With the above in mind, there are 5 basic rules for anyone performing public construction work to follow with an eye on growing prevailing wage enforcement:

  1. Know your legal obligations under any and every local, state or federal prevailing wage ordinance/law that applies to your business (note: what’s permissible under Federal Davis-Bacon may be unlawful under local/state prevailing wage law);
  2. Ensure your business is complying with all applicable prevailing wage obligations for every worker, every day, every week, every job — not simply paying the correct rates but also keeping and maintaining detailed and accurate time and payroll records;
  3. Never allow a prevailing wage audit or investigation  to be closed or remain in limbo without some document that confirms your full compliance with your legal obligations (you will have to do this yourself);
  4. Never sign any settlement agreement concerning prevailing wage issues without first reviewing it with competent legal counsel to help ensure that no admission of liability or guilt is made and to expressly state that you are free and clear to bid and perform future public construction work; and
  5. Educate your local units of government on who you are and highlight your good name and business reputation — get to know the public officials, get involved and form relationships.

Certain Project Completion Incentives May Not be Covered Under ERISA

T. Kelly McKee | Framing Issues

A recent case before the Fifth Circuit Court of Appeals1 determined that a “Project Completion Incentive” applying to employees on a construction project (the “Plan”) was not governed by the Employee Retirement Income Security Act of 1974 (“ERISA”).2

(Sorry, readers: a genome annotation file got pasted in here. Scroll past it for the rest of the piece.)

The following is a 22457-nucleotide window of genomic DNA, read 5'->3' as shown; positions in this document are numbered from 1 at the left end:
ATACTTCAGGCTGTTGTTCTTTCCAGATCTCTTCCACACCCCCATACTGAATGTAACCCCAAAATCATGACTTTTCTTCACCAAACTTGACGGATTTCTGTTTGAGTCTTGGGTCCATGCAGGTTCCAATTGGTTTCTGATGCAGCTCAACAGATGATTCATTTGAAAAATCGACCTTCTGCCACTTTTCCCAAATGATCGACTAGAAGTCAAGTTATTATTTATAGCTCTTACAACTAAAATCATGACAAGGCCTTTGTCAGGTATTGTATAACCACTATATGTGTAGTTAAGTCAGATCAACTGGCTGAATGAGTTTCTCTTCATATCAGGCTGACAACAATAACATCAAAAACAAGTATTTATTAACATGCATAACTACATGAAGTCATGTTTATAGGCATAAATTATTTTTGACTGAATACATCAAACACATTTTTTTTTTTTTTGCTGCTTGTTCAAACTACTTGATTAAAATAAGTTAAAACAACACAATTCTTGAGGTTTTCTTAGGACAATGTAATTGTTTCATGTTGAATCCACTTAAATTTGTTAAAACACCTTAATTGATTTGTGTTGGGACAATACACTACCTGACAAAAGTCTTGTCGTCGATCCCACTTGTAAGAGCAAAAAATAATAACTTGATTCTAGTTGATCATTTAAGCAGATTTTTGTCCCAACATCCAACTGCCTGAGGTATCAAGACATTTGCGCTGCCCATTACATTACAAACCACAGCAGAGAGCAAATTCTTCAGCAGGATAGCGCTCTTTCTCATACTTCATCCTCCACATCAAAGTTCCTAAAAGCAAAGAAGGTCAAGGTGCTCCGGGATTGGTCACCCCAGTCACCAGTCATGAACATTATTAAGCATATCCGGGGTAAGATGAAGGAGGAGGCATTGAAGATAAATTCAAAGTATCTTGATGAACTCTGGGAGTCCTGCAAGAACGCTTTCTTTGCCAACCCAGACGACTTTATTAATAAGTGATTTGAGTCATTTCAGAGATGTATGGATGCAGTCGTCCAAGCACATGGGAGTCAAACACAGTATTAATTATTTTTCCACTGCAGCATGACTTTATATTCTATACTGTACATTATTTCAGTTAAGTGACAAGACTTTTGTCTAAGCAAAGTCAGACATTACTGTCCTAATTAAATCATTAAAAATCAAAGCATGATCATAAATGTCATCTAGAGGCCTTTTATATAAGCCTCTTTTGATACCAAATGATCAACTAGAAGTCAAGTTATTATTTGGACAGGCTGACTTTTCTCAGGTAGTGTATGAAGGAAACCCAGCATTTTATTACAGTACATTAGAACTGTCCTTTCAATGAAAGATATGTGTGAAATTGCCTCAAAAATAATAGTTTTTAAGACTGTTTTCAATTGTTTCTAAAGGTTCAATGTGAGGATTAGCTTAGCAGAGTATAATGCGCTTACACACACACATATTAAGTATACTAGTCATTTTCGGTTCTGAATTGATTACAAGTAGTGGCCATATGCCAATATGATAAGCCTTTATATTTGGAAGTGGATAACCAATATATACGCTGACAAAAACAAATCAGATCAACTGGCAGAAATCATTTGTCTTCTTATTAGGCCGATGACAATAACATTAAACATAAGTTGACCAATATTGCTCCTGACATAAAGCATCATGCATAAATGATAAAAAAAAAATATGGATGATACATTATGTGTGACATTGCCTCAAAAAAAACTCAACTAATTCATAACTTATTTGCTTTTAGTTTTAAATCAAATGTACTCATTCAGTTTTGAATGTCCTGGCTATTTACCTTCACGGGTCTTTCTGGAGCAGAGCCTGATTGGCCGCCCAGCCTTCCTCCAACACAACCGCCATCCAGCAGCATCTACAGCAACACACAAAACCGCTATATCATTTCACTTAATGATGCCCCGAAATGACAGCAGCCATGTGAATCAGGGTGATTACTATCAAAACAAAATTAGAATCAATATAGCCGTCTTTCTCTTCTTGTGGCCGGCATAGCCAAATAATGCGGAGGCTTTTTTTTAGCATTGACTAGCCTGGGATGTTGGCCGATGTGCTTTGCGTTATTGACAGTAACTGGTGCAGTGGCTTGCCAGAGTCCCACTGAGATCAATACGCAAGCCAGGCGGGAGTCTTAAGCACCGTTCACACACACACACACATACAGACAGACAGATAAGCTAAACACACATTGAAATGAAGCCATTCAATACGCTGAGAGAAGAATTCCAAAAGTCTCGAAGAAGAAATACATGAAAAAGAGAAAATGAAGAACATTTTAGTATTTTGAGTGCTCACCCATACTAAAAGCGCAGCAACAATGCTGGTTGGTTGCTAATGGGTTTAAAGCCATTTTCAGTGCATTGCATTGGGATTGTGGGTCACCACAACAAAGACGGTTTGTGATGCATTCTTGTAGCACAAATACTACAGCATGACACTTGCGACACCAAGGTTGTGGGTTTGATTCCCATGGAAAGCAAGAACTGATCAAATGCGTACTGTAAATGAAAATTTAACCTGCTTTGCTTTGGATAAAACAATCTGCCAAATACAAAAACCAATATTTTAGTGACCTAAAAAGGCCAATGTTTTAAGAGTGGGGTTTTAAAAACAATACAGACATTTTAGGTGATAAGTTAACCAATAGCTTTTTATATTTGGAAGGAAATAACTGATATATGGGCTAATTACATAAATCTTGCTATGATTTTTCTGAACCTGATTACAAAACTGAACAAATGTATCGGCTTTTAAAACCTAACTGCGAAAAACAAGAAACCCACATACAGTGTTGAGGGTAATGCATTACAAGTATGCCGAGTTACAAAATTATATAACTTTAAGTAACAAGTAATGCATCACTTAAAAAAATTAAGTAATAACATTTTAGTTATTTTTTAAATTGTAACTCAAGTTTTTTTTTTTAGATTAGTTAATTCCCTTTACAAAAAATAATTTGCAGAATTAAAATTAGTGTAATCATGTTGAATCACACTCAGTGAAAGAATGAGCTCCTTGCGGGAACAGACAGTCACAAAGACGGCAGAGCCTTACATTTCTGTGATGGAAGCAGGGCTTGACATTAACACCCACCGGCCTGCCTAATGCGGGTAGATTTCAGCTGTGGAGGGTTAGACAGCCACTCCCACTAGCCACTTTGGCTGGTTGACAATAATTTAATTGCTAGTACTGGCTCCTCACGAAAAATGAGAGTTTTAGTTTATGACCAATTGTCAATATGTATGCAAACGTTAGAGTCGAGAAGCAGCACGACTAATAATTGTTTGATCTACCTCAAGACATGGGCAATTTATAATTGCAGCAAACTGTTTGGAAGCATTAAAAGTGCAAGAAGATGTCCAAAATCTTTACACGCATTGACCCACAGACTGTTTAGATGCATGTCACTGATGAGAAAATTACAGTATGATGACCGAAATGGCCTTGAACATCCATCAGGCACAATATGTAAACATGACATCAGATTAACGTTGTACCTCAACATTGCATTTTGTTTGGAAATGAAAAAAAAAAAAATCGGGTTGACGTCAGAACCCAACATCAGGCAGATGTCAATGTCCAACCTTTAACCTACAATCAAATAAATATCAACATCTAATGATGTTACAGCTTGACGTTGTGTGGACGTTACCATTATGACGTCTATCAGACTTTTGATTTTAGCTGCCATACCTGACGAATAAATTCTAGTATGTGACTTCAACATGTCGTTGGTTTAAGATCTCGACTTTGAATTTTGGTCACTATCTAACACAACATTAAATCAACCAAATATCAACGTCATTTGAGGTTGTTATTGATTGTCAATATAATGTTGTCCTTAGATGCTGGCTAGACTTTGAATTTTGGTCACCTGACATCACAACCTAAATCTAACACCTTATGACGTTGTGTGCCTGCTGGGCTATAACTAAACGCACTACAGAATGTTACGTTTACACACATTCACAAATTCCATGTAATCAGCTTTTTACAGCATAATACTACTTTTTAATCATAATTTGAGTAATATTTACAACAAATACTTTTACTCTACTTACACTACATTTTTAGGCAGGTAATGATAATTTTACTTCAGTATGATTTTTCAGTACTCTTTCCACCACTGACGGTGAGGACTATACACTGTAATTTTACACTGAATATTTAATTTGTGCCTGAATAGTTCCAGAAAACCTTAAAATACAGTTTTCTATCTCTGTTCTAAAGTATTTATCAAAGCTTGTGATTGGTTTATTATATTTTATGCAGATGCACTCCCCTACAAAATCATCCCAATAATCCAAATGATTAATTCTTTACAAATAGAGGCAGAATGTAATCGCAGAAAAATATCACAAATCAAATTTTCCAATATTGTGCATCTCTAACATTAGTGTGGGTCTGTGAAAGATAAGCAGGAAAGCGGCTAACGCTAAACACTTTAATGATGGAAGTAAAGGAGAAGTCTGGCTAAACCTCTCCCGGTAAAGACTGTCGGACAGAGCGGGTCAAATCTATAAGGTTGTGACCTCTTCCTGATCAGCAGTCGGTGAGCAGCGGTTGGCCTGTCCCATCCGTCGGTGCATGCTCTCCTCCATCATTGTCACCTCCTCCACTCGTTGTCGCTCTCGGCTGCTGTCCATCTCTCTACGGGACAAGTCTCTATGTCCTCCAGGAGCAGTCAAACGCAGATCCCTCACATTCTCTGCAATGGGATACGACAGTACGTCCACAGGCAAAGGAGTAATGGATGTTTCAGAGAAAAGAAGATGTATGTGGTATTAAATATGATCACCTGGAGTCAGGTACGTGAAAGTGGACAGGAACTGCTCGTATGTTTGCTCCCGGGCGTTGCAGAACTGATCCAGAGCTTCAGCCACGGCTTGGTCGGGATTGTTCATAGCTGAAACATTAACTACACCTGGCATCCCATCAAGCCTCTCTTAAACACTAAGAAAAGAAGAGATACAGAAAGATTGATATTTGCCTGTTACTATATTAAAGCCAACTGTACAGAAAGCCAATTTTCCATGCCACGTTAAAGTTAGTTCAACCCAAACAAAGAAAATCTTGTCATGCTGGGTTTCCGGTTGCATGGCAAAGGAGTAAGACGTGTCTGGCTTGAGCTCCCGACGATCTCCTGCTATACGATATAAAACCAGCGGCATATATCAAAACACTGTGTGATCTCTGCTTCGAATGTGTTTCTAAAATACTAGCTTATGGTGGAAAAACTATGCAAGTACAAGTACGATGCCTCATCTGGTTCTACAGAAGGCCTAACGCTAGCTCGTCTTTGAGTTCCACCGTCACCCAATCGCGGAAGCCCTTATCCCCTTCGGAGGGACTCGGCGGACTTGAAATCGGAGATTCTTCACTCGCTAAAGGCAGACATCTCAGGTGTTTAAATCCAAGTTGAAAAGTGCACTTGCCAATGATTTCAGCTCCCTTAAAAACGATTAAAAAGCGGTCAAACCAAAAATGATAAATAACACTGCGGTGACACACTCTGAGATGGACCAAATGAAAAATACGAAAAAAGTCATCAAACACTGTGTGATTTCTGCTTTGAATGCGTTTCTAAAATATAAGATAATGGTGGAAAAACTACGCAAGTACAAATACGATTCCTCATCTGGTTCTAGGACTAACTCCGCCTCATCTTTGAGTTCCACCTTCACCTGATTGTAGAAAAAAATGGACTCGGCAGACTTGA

Former laborer Employees of the construction manager Employer filed a lawsuit in Louisiana State Court asserting that the Employer was required to pay them the “Project Completion Incentive” under the Plan for the time spent on the project—despite conceding that they quit the project before completion and were therefore not eligible for the incentive under the Plan terms.3 The Employees asserted that the Plan’s terms violated Louisiana State law as an illegal wage forfeiture agreement.4 The case was removed to federal court—where if ERISA governed, the Employees would have no claim.5

The Fifth Circuit Court of Appeals determined that the Plan was properly considered a severance, and that some severance plans are governed under ERISA.6 The Fifth Circuit Court of Appeals determined that a severance plan is only covered under ERISA if it requires an “ongoing administrative program.”7

In this matter, the Fifth Circuit Court of Appeals determined that the plan did not require an “ongoing administrative program,” because: